Rubbermaid Worm Bin Plans
Commercial Worm Bins are also available. See Best Worm Composting Bins for Classroom or Home
Build an inexpensive, yet functional wormery.
If you’re new to vermicomposting, I like to encourage people to start with a small, inexpensive worm bin.
Rubbermaid offers a 10 gallon tote exclusively through Lowe’s that works perfectly for this. It measures just shy of 24” x 16” x 9” at sells for $6.49. A bin this size will house 2,000 to 2,500 composting worms.
For this project, you’ll need 2 of these Rubbermaid bins. One bin will be for your composting worms and the other for catching the drainage or leachate.
Building the worm bin
We first need to provide adequate ventilation for the worms by drilling or punching some ¼” holes into one of the plastic bins. Drill ventilation holes around the top and drain holes on the bottom. Don’t worry; the worms won’t try to escape unless you make one or more vermicomposting mistakes.
- Drill 8 ¼” holes on each side of the worm bin for ventilation. Evenly space each hole, about 2 to 2½ inches apart.
- Drill 18 ¼” holes on the bottom of the worm bin for drainage. Evenly space each hole, about 2 to 2½ inches apart.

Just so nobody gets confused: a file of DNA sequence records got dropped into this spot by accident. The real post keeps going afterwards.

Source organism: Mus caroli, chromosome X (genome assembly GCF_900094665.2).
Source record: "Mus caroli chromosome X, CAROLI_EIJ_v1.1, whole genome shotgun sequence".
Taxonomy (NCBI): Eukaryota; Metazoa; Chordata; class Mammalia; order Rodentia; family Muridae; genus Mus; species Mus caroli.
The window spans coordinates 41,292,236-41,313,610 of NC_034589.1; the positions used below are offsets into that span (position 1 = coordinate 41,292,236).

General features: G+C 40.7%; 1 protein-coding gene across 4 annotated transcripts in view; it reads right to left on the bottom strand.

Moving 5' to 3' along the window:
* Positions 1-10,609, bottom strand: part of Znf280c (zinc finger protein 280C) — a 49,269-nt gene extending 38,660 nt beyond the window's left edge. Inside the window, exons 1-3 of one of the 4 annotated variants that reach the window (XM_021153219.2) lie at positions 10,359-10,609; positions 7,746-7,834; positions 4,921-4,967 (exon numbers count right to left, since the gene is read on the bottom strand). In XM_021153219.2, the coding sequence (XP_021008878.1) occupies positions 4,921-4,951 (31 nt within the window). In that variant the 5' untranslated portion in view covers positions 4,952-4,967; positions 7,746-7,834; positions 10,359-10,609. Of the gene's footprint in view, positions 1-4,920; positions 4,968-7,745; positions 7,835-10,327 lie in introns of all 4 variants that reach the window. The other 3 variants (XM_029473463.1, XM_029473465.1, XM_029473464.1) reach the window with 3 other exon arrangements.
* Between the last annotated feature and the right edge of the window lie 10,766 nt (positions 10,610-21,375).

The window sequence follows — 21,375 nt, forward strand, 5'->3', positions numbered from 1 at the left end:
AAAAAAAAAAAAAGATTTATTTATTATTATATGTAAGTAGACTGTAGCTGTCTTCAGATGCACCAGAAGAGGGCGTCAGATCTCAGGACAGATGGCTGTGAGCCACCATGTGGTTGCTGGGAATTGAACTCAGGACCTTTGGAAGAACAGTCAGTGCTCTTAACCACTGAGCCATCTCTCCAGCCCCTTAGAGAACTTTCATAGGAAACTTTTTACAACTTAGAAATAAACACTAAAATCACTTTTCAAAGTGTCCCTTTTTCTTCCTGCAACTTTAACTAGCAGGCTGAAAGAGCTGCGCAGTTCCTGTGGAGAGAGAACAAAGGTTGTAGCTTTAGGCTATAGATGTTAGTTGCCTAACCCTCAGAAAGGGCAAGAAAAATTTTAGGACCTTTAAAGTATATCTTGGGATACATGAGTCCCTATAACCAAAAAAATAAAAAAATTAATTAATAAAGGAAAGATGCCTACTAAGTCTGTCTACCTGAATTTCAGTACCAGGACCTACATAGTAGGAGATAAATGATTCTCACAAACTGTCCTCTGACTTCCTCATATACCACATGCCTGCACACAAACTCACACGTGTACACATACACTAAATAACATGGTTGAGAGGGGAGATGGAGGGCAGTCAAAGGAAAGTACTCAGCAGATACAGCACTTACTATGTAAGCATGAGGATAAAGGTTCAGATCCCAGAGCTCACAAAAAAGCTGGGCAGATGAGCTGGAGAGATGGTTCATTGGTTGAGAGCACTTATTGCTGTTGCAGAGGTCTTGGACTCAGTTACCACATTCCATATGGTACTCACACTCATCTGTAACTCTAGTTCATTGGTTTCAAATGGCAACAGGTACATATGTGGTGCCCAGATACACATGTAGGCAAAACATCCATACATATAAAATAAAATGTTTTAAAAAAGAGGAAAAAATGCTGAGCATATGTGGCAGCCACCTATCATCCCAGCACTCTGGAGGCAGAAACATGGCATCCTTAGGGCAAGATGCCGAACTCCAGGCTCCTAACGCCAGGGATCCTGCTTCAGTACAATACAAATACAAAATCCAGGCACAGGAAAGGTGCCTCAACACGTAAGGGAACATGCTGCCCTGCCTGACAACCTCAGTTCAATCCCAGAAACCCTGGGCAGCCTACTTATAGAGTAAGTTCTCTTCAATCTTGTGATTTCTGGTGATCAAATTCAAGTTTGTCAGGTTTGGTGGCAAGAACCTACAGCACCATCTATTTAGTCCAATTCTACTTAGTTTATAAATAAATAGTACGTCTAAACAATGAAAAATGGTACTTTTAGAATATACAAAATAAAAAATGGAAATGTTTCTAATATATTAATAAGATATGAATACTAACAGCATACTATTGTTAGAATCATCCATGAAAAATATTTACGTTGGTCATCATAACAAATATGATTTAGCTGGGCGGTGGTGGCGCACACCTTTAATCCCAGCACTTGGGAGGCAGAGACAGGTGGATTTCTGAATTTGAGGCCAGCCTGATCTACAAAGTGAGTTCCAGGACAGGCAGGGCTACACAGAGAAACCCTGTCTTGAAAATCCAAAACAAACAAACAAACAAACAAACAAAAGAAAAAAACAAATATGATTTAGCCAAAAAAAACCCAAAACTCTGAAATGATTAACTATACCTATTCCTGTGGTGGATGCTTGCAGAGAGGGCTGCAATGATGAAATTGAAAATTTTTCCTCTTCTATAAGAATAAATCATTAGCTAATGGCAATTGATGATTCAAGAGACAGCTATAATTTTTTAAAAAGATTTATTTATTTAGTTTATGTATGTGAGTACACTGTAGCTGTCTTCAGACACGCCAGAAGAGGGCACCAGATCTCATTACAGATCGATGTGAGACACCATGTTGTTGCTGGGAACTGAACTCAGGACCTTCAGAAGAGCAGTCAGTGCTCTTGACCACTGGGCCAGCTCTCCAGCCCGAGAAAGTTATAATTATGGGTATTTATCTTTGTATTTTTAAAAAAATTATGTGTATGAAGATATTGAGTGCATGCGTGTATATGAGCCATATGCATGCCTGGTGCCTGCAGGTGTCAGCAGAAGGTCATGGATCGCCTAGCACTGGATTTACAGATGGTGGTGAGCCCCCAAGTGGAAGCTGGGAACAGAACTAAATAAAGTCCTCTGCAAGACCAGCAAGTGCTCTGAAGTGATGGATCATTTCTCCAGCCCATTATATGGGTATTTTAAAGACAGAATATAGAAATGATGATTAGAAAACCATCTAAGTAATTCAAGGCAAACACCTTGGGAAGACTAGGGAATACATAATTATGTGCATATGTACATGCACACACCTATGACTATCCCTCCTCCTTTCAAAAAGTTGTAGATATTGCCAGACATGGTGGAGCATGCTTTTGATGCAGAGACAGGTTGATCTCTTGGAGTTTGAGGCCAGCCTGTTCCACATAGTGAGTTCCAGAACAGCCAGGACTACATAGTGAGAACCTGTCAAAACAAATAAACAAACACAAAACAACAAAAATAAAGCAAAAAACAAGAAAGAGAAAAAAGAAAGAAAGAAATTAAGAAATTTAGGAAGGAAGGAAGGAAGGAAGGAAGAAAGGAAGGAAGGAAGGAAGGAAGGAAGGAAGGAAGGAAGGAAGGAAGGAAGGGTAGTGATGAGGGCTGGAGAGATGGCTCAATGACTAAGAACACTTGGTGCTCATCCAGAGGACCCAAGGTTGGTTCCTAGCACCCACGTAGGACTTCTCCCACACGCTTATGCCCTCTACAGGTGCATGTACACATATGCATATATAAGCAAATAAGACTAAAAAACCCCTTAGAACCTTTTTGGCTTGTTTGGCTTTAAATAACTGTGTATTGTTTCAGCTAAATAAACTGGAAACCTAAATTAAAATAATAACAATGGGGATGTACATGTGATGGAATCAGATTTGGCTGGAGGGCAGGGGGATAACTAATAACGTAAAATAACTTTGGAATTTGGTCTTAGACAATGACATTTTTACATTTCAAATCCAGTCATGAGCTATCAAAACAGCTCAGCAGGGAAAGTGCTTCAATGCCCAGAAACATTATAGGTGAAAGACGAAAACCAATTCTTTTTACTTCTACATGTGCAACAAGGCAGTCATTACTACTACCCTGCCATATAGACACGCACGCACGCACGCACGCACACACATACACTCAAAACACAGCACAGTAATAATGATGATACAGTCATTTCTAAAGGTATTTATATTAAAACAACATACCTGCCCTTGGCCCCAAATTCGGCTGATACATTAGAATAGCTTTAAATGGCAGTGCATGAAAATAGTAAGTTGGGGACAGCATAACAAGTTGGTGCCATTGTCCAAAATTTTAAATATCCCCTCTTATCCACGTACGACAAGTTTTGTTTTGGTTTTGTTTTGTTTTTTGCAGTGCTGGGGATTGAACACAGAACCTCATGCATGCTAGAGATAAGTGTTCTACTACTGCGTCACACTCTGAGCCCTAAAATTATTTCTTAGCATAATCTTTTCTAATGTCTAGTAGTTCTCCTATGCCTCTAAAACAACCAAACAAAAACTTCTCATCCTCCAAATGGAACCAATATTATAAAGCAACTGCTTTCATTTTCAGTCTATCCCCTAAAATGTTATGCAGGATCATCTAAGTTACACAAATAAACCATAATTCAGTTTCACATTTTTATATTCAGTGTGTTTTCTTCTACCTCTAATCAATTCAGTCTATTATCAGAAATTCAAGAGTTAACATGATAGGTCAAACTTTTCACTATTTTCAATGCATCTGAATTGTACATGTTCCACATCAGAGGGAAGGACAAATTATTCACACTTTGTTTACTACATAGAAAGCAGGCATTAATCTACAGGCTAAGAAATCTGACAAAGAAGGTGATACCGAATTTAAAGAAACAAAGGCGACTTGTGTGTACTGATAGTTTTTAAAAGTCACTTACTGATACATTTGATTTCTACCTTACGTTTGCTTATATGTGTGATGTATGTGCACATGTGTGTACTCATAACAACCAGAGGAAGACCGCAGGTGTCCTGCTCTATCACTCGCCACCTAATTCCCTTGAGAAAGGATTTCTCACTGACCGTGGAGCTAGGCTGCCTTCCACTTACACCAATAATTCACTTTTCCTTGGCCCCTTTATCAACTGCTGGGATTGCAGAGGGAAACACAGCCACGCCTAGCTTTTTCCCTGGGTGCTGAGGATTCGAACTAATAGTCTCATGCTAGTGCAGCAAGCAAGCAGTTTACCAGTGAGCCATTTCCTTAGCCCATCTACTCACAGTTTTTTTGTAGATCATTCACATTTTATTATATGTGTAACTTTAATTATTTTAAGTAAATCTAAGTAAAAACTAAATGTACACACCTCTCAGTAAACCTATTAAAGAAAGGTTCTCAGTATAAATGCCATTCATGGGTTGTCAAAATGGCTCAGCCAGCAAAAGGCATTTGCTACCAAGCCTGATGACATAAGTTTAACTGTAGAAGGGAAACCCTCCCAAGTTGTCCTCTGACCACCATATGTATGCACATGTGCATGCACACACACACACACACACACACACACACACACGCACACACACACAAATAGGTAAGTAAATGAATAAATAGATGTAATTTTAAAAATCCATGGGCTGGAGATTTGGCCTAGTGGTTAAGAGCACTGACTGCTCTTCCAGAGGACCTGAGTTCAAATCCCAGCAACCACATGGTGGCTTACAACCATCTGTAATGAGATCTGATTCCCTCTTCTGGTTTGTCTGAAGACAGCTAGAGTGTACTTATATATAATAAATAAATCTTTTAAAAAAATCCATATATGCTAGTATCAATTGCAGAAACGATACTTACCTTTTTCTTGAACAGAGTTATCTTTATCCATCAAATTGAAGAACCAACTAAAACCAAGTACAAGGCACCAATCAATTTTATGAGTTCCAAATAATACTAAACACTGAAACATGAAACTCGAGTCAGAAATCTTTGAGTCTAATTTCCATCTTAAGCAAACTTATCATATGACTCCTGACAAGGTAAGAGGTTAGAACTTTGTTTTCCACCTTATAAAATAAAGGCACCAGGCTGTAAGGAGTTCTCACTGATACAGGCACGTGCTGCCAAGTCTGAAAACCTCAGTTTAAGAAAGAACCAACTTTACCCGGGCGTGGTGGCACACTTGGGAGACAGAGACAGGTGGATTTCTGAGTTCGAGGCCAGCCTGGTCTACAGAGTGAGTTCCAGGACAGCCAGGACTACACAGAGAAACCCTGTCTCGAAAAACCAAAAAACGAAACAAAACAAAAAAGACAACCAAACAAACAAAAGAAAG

Building the leachate bin
Set the worm bin aside and prepare the other bin used to catch the drainage or leachate. We need to provide adaquate ventilation for this bin as well, however we also need it to contain the water that may drain from the upper worm bin.
- Drill 8 ¼” holes on each side of the leachate bin for ventilation, just below the mid ridge in the Rubbermaid bin. Evenly space each hole, about 2 to 2½ inches apart.
Finished Rubbermaid Worm Composting Bin
Once all the holes are drilled, place the top onto the worm bin (you’ll only use one top). Then place the worm bin inside the leachate bin. Congratualtions, you now have a wormery build to house a couple thousand composting worms.